Another concern is that it is unclear what the kids, and their caregivers, were told about ECT and whether they were given true informed consent. This information is not found in the original report. Did the kids, or their caregivers, know that permanent memory loss was a risk? Did they understand that there is no known mechanism for why ECT should improve depression or suicidality? Were they told that the treatment has never undergone a randomized trial in adolescents and not since 1985 in adults?
“That raises questions about whether they genuinely had a choice and, if they did, was it a genuinely informed choice? Readers are left wondering what they, and their caregivers, were told about ECT and its various potential adverse effects. Furthermore, we are not told what happened if the children and adolescents declined but their caregivers agreed?” Read, Ross, and Timimi write.
Finally, Read, Ross, and Timimi write that the absence of any detail about the participants’ life histories, as well as the absence of any potential psychotherapy or other treatment that could have been given to them, is concerning. Likewise, 85% of the kids selected for ECT were girls. The original researchers don’t explain why this should be.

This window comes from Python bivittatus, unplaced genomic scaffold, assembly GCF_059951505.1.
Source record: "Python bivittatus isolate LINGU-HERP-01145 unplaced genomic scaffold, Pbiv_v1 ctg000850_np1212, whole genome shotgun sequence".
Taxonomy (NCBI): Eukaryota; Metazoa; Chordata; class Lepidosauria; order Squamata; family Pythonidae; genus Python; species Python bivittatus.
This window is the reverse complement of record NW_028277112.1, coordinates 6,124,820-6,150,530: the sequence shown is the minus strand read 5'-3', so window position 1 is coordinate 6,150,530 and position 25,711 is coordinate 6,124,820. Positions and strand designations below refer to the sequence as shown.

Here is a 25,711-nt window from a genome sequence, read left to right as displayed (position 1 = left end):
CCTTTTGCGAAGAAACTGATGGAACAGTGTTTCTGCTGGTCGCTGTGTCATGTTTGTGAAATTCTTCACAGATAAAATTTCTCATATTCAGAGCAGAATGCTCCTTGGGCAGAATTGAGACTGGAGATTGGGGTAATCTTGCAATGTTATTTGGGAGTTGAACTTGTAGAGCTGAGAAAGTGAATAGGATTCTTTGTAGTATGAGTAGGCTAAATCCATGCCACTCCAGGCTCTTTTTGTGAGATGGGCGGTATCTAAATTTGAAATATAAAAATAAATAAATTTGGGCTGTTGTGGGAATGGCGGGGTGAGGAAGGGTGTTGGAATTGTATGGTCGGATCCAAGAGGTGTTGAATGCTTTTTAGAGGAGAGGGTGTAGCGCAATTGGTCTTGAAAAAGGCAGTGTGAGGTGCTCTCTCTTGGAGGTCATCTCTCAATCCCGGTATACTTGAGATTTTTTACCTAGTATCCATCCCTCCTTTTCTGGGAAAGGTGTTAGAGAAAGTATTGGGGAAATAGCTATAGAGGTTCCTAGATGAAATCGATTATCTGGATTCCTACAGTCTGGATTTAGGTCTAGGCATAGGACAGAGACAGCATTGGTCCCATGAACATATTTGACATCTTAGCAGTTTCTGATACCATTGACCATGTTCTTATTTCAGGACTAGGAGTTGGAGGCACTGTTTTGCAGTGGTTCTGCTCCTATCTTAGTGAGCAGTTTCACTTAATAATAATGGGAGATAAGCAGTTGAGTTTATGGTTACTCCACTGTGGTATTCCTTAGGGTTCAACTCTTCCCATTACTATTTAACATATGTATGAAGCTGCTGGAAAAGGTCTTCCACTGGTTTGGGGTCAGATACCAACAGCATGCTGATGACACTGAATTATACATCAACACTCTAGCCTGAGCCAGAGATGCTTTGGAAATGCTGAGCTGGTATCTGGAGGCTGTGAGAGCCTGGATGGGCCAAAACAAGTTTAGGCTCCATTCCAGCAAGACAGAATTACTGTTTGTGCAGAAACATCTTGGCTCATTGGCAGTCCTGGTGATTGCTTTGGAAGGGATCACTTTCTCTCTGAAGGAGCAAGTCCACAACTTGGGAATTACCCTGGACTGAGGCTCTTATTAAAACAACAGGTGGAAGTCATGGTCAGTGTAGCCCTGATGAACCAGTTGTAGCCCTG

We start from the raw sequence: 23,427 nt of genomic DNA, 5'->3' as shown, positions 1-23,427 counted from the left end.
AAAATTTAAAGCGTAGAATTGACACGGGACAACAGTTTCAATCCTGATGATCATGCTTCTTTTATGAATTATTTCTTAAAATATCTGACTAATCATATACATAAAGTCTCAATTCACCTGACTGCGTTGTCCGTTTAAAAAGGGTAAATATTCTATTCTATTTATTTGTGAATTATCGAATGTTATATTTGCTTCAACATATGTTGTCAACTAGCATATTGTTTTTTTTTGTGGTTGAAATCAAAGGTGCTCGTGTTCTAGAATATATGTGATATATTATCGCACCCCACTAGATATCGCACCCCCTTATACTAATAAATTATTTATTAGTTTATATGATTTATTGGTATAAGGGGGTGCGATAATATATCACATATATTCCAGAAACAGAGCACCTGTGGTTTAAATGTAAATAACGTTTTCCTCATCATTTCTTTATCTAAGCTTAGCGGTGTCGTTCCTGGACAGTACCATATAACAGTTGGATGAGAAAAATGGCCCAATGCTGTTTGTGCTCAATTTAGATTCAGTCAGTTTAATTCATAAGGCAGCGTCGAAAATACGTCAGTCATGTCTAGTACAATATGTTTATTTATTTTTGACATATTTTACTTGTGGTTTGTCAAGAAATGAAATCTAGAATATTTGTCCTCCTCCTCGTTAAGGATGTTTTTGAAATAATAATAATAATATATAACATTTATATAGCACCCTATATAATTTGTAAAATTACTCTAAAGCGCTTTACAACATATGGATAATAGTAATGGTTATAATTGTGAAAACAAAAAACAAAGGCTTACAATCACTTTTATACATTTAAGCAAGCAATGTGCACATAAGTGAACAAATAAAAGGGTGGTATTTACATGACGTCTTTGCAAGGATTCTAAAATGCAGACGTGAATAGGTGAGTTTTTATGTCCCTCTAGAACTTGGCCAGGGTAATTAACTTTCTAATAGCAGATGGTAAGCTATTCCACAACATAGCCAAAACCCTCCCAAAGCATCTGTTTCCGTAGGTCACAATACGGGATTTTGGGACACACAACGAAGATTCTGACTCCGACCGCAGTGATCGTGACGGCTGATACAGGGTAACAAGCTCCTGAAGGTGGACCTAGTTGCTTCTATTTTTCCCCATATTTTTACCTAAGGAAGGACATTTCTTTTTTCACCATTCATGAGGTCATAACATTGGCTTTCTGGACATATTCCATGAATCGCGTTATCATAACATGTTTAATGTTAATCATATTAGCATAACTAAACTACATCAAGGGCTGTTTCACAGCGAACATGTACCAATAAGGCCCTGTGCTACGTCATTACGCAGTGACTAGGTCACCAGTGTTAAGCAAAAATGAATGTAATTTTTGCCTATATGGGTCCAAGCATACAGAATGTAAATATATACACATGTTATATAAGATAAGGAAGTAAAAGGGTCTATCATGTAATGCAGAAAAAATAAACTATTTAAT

Read, Ross, and Timimi write:
“No information is provided about the participants’ life histories or current circumstances. There is no reference to any trauma or adverse childhood experiences. No mention is made of any prior or ongoing treatment efforts to address these potential causes of the participants’ depression, such as individual or family psychotherapy. The authors’ decontextualized approach is consistent with no comment being made about the fact that 85% of the participants were girls. This is a highly skewed sample requiring explanation.”
Reached for comment over email, John Read informed Mad in America that he and his group have been attempting to contact the original researchers for about two months for further explanation on many of these points. The researchers never responded to any of their queries.
Ultimately, Read, Ross, and Timimi conclude that this is another uncontrolled, unblinded study, plagued with methodological issues and raising significant ethical concerns about the treatment of the kids involved, and yet, due to its publication in Brain and Behavior, could be cited as evidence for its use in kids, even though the treatment’s many dangers are well known.
Read, J., Ross, C., and Timimi, S. (2022). A study of ECT on 278 children and adolescents; Methodological, conceptual, and ethical concerns. Brain and Behavior. Published online 26 December 2022. DOI: 10.1002/brb3.2866 (Link)